Friday, March 14, 2008

this city.

this world flips me upside down,
shakes my ankles with rough hands.

instead of loose change,
I’m full of antique pearl buttons,
red thread, and ticket stubs
for movies I haven’t seen.

I smooth my skirt against my thighs,
right-side-up and red-faced

and want to drift back, slowly,
to the white of what’s left,
the white where it began.

at night, I crawl into bed,
closing the space around me
with blankets-- like petals in reverse.

sometimes all the people are just too much,

a quilt slipping over me
when it’s already too hot to sleep.

Thursday, March 13, 2008


I've been writing pages of my idea for my next book, which I hope to be a college memoir in poetry & lyric essay. This is the beginning.

neptune's lips taste like fermented wine

and we've got peppermint schnapps bottles up
to our swollen lips, our freckled faces.

curled under hi-rise beds,
entwined like so many fingers in your hair.

leap into October lake,
slip corduroy pants over slick legs,
no towels packed in backpacks.

it's windows down, radio turned up
after two eggs sunny side up, rye toast
and the endless expanse of grapes on vines
ready to become $7 tastings of ice wine
in the dead of New York winter.

we spend days on the roof, climbing out attic windows,
sitting cross-legged on mighty downward slopes and
stare into the windows of the Dean's house,
wonder if she sees us over her breakfast, lunch, dinner.

two mattresses make a bed, tucked in
low-ceilinged corners of our attic--next to easel,
we're smudged with charcoal, feel the soft burn
of carpet on our backs, pretend like we don't notice.

I hold my toothbrush in my hand and rock
back and forth in the snow.

My fingernails leave indentations in my skin.

I place green bottles on windowsills of white-light
and they make spring appear in my bed,
on my white stomach.

I learn out of windows, take pictures of my freckles,
dyed black hair against the nape of my neck--
try to make myself feel pretty.

We hide the liquor above washer and dryer,
forget about laundry.

I lug home bags of tattered costumes
from the theater, wish my frame fit into
the cylinders of such intricate boning,
minuscule ribcages.

We hang pinatas in our front trees,
smoke cloves from our porch, watch
enticing tight jeans walk by
over our morning coffee.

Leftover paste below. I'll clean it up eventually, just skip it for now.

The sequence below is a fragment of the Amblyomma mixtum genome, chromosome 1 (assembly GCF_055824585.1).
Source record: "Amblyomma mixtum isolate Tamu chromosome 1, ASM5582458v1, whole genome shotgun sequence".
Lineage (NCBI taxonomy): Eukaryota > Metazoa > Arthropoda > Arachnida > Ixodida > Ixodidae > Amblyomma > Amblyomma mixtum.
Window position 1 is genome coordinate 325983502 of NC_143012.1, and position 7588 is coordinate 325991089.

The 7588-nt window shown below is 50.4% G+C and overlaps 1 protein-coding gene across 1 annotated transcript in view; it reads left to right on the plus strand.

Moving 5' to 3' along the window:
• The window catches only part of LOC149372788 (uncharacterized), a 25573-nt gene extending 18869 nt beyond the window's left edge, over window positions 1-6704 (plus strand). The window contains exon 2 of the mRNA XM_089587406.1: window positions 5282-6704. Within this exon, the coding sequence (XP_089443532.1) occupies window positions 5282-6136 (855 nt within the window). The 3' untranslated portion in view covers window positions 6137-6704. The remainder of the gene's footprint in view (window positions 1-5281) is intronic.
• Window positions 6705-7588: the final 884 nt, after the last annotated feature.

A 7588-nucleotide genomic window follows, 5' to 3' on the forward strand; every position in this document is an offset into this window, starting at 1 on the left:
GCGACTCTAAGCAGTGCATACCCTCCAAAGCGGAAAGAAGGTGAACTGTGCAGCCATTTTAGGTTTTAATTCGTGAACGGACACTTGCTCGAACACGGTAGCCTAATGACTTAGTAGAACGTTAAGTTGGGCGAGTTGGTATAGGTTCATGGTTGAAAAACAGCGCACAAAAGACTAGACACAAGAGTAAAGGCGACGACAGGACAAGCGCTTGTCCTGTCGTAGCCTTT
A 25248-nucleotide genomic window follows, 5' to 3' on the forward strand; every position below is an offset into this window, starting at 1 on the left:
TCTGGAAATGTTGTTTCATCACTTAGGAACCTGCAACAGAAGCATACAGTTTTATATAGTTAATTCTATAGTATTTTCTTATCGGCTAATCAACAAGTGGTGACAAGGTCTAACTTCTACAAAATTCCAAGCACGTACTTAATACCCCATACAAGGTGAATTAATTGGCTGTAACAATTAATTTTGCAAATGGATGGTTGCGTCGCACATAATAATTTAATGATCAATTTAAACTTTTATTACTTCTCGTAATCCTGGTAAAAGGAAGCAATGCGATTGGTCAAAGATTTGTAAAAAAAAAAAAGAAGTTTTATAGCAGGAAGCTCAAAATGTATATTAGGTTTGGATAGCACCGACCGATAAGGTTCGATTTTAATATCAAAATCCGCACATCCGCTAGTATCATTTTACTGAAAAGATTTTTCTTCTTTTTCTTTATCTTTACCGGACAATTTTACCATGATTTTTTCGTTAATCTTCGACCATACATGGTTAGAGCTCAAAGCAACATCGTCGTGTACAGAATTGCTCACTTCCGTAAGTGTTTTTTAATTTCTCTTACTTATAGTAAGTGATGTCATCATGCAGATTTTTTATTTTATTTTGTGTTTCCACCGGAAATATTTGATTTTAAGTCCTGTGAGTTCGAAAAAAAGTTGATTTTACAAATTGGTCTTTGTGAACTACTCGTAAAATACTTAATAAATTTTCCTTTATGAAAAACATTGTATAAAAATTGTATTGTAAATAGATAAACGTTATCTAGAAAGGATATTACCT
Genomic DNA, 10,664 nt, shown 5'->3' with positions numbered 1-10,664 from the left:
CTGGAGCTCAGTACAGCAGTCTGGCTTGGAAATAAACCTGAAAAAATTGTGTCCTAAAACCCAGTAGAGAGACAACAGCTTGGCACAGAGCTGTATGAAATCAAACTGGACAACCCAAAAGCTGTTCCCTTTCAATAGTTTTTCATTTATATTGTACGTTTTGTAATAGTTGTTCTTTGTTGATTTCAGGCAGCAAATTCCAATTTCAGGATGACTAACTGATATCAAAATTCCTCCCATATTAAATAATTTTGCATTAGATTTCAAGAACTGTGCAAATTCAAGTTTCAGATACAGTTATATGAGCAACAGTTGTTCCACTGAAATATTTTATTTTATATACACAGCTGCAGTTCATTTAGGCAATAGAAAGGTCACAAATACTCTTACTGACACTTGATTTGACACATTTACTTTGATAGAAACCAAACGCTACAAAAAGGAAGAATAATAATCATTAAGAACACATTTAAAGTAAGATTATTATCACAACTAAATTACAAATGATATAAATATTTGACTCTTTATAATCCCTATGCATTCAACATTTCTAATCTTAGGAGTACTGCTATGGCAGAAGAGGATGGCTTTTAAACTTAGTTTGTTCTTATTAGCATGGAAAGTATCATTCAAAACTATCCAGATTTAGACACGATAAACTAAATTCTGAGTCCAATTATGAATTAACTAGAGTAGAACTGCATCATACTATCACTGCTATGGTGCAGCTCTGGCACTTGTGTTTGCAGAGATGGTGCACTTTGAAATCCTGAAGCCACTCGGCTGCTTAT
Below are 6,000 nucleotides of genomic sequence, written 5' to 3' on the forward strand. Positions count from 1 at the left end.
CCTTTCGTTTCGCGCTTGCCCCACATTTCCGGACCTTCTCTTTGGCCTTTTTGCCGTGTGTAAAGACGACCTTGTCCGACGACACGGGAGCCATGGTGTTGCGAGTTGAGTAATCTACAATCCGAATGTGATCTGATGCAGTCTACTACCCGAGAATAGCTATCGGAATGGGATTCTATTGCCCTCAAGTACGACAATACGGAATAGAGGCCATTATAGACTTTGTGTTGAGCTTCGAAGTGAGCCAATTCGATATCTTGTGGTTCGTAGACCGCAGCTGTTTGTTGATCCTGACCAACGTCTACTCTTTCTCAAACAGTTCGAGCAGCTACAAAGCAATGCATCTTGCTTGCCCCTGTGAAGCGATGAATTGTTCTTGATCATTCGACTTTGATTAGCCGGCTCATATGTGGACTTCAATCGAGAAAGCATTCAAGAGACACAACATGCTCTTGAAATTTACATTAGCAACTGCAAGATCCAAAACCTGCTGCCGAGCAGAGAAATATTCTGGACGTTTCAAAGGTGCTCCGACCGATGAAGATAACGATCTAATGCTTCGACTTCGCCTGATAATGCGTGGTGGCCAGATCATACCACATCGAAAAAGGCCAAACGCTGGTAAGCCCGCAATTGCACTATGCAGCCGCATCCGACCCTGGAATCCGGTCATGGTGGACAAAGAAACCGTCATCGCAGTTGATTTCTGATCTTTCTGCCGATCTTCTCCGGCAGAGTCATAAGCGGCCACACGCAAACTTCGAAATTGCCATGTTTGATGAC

I wear skirts to ride my bicycle,
lose breaks in the humid morning air,
coast down hills to safety, to identify
mica and fool's gold in class.

We go to the theater, lie on our backs
in the darkness, learn that the ghost light
does not keep any spirits away.

We accidentally spray ourselves in the face
with pepperspray, searching for
the white buds of wisdom teeth.

I stand in the rain and cry when
he tells me I sound too much like Ethel Merman.

He wraps me a love letter out of boxer shorts
and duct tape, attaches it to my door as I sleep,
a borrowed copy of Amelie nestled in the inside.

I dress as Annie Oakley, walk across campus
with a theatrical clicking rifle. I dress as
the Unsinkable Molly Brown and am showered
with honks from passing cars.

Tim and I sleep in Laura's bed, under her
beautiful quilt from Vietnam. In the morning,
my face is dyed a highlighter yellow and
streetlight green.

Scars gained from:
- falling down the hill
on the first day of class
- pumpkin carving knife
- bench fall & flight in Lincoln Center
- dirty London dancefloor

Saturday, March 1, 2008

Into the Day

hanging on by threads, by cloud filament,
I wake and have no desire to go forth into the day.

the backs of my knees ache
for something to wake me up,
pinch my heart back into the way it used to be.

we sing of things like love and lust
and sometimes hope, and the songs are
batted into deep corners under our bed
by an unruly kitten.

this is the way things are supposed to feel, he says.

perhaps it was watching Misery as a child
that made me expect the worst out of those
who come to you with kind hands

I dodge between cars seated at red lights,
hope they don’t suddenly lurch and send bones crashing.

I taunt death with kneecaps, mittened hands,
pills packed in my purse.